A Carroll County veteran met President Donald Trump face-to-face at a Tupelo political rally on November 1.
Ben Shute, a U.S. Army veteran and a longtime volunteer for the Republican party, was honored with an personal audience with Trump prior to the president’s speech at a campaign rally for Governor-elect Tate Reeves on November 1 at the Bancorp South arena in Tupelo.
“[Trump] was very down to earth,” Shute said. “I’d describe him like a cousin. He seemed kind, compassionate, and humble. He was very proud of my service. It was all about me with him.”
Shute said Trump took a great deal of time with a group of veterans prior to the rally, taking “over a minute with each of us,” Shute said.
Trump even signed Shute’s necktie during the meet-and-greet.
“It was very exciting,” Shute said.
Not only did Shute get to meet the president at the rally, he and his son, Benjamin Shute, were given the VIP treatment, with special seats among Mississippi’s leaders, Governor Phil Bryant, Senator Cindy Hyde-Smith, Senator Roger Wicker, former Governor Haley Barbour, and Reeves.
Shute said his request to meet with Trump was granted because of his veteran status, but he had help from Republican leaders whom he met while working on behalf of Veterans Helping Veterans, a Carroll County-based non-profit he helped organize several years ago to assist veterans with benefit and healthcare issues. He also volunteered his time and efforts in the re-election campaign for Senator Roger Wicker and Trump’s first presidential campaign among others. In fact, Shute and the late Johnny Marlow of Carrollton appeared in a television commercial for Wicker.
“I’ve been working with the Trump administration since 2015 to get him elected,” Shute said. “My son, Benjamin, was the [Carroll County] co-chair [along with Paul Henderson] of the Trump campaign. I also helped Roger Wicker as his county co-chair [with Paul Henderson], and Cindy Hyde-Smith.”
Wicker and Smith both visited Carrollton to help promote Veterans Helping Veterans.
“I’ve worked a lot with the Republican party,” Shute said. “I’ve worked on several campaigns here.”
Shute said he has also met leaders around the state in his efforts to help his fellow veterans, many of whom are connected to the Trump White House.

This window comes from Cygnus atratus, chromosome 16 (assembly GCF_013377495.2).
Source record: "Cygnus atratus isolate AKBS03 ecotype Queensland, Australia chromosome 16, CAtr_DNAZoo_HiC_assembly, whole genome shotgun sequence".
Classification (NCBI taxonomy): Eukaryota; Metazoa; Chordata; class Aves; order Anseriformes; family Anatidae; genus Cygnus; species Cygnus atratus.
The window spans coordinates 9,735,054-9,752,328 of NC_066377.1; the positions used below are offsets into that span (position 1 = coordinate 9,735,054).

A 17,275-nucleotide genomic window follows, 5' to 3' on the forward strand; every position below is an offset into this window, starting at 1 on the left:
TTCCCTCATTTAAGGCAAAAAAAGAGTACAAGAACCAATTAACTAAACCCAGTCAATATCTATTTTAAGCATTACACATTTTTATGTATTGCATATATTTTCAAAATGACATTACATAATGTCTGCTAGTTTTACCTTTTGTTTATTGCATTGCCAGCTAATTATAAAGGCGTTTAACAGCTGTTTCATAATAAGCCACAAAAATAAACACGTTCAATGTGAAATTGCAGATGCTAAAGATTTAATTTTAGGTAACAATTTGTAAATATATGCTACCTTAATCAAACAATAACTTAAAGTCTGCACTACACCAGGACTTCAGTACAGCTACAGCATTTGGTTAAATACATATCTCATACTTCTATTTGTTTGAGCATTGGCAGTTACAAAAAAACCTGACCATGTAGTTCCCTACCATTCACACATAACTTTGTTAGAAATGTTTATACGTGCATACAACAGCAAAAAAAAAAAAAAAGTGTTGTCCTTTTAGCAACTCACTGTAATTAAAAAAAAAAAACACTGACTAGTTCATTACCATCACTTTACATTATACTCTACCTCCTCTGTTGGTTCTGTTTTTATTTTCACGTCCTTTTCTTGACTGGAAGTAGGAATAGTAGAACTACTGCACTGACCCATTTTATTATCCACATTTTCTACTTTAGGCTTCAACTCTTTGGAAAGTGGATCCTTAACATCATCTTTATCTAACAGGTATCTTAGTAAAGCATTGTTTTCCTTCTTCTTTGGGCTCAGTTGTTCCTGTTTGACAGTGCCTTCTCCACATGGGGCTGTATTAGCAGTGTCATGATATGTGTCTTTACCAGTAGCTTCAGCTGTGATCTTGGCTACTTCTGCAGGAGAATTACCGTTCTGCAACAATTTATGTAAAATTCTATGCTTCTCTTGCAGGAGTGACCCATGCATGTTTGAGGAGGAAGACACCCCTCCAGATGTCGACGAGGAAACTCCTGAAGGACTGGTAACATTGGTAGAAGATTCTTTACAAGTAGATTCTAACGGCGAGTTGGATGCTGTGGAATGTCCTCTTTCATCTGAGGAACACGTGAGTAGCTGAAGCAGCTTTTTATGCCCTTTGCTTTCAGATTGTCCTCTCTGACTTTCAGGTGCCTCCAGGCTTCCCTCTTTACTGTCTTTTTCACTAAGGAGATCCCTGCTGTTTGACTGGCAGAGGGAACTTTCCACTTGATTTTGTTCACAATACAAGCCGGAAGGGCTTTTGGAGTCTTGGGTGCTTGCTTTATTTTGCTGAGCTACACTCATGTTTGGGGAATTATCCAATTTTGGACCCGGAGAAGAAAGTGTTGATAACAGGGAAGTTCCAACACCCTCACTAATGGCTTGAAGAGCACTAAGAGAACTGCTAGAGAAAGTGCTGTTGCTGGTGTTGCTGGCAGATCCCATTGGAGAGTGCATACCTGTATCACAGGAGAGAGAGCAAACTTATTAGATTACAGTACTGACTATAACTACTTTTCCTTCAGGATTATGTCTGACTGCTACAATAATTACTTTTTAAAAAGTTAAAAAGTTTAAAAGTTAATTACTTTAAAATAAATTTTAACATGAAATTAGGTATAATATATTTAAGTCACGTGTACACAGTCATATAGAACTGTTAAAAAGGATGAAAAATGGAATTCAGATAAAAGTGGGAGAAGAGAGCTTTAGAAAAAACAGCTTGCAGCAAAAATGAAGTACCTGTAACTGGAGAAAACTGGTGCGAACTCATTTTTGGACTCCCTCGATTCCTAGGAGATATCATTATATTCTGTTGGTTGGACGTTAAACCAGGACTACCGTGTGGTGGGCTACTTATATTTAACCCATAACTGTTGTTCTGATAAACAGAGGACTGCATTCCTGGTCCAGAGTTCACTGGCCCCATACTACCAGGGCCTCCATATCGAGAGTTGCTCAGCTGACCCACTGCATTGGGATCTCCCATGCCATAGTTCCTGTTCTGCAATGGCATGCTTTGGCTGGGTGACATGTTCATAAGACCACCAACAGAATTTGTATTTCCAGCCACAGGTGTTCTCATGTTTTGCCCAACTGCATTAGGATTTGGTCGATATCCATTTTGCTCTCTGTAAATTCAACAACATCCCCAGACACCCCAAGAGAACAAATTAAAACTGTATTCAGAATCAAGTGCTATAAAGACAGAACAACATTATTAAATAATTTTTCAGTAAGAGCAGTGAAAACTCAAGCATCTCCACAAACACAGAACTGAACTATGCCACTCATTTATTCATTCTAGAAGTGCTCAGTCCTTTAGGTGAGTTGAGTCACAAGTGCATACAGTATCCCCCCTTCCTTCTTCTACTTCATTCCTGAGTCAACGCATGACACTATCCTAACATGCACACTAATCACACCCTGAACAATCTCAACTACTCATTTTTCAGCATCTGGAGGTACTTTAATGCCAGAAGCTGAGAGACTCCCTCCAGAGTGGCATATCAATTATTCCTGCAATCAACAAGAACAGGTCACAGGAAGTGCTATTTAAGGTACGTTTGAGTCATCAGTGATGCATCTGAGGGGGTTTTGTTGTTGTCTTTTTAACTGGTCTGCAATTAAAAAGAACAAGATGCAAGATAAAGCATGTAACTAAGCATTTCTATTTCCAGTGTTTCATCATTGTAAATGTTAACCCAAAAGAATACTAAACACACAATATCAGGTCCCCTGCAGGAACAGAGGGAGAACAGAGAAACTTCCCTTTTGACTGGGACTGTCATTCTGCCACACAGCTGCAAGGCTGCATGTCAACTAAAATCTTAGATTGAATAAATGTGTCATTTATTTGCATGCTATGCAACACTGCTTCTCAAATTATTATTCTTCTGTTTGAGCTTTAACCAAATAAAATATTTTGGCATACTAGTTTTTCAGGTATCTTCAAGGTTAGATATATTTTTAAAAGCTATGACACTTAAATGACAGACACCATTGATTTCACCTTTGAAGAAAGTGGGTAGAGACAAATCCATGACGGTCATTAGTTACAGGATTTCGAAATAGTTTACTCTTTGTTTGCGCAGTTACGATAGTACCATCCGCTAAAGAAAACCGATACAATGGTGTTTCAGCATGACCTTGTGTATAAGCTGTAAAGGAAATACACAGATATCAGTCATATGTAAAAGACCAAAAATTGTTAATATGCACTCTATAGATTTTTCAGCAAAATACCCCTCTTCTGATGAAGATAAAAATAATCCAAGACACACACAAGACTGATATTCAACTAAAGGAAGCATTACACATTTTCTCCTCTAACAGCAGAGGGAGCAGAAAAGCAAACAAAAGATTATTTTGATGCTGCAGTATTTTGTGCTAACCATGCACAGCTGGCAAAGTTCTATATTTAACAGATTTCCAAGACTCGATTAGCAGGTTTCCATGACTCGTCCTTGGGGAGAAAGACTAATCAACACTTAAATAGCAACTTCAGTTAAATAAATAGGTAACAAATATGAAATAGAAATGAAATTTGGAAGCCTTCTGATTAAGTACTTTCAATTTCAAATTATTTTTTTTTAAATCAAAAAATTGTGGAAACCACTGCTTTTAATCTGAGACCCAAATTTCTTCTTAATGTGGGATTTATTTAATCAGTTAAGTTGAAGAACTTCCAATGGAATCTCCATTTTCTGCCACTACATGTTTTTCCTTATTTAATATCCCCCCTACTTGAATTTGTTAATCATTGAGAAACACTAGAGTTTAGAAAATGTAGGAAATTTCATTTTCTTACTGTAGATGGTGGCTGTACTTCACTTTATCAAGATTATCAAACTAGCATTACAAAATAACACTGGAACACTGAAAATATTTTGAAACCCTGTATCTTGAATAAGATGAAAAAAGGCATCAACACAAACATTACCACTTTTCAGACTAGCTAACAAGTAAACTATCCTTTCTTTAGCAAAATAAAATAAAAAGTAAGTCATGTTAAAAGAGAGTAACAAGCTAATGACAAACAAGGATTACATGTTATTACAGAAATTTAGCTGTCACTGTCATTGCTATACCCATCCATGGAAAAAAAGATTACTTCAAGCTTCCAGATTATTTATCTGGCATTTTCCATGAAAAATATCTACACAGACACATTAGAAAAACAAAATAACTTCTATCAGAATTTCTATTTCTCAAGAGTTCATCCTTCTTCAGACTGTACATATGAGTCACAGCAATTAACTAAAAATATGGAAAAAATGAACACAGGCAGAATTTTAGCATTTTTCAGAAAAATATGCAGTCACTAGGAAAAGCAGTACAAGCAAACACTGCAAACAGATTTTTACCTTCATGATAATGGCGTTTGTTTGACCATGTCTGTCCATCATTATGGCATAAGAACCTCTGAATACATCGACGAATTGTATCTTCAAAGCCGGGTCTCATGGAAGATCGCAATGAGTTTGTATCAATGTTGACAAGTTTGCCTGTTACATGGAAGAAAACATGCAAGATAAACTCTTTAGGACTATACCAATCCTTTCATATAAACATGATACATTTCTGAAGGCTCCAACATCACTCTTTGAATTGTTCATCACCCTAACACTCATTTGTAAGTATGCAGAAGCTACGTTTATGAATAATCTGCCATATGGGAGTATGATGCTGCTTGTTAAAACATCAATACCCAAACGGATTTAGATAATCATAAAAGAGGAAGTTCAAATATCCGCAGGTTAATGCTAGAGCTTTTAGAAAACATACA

So when Trump announced his visit, Shute requested an audience with the president. He explained that he is currently battling cancer, and a few of his friends connected him with the right people to make that happen.
Between the staff at the offices of Hyde-Smith and Wicker and his friendship with fellow Veterans Helping Veterans member, Dane Maxwell, current mayor of Pascagoula and Public Service Commissioner-elect for the Southern District, he was connected with Lauren Carter at the White House.
“[Maxwell] is on the White House Advisory Council,” said Shute. “He introduced me to Lauren Carter. It was a joint effort between the Senators’ offices and [Maxwell].”
Carter helped roll out the red carpet for Shute at the Tupelo rally, but that was due to his veteran status, Shute said, adding that Trump really took time with the veterans at the Tupelo rally.
Shute of Black Hawk was drafted into the U.S. Army in 1971 at age 20.
Raised in the Vietnam era, Shute’s father and brother both served in the military, and when he was drafted, he started his military career doing engineering work.
After his active duty was over, Shute enlisted in the Army Reserves, stationed at Fort Polk in Louisiana for basic training. Within those few months of training, he was promoted twice, and returned home with a rank of Private First Class.
Once home in Carroll County, Shute enlisted with the First 114 Field Artillery Battalion in Greenwood and transferred to the National Guard.
In 1994, more than 20 years after he had enlisted, Shute retired as a Major in the Mississippi National Guard. His branch had been field artillery.
With a finance degree from Mississippi State, Shute worked with the FDIC from 1981 to 2002, when he retired and did consulting until 2015.
Shute is currently a member of the Mississippi State Guard, a volunteer organization that is part of the state defense force of Mississippi. It operates under the authority of the Mississippi Military Department alongside the Mississippi Army National Guard and the Mississippi Air National Guard.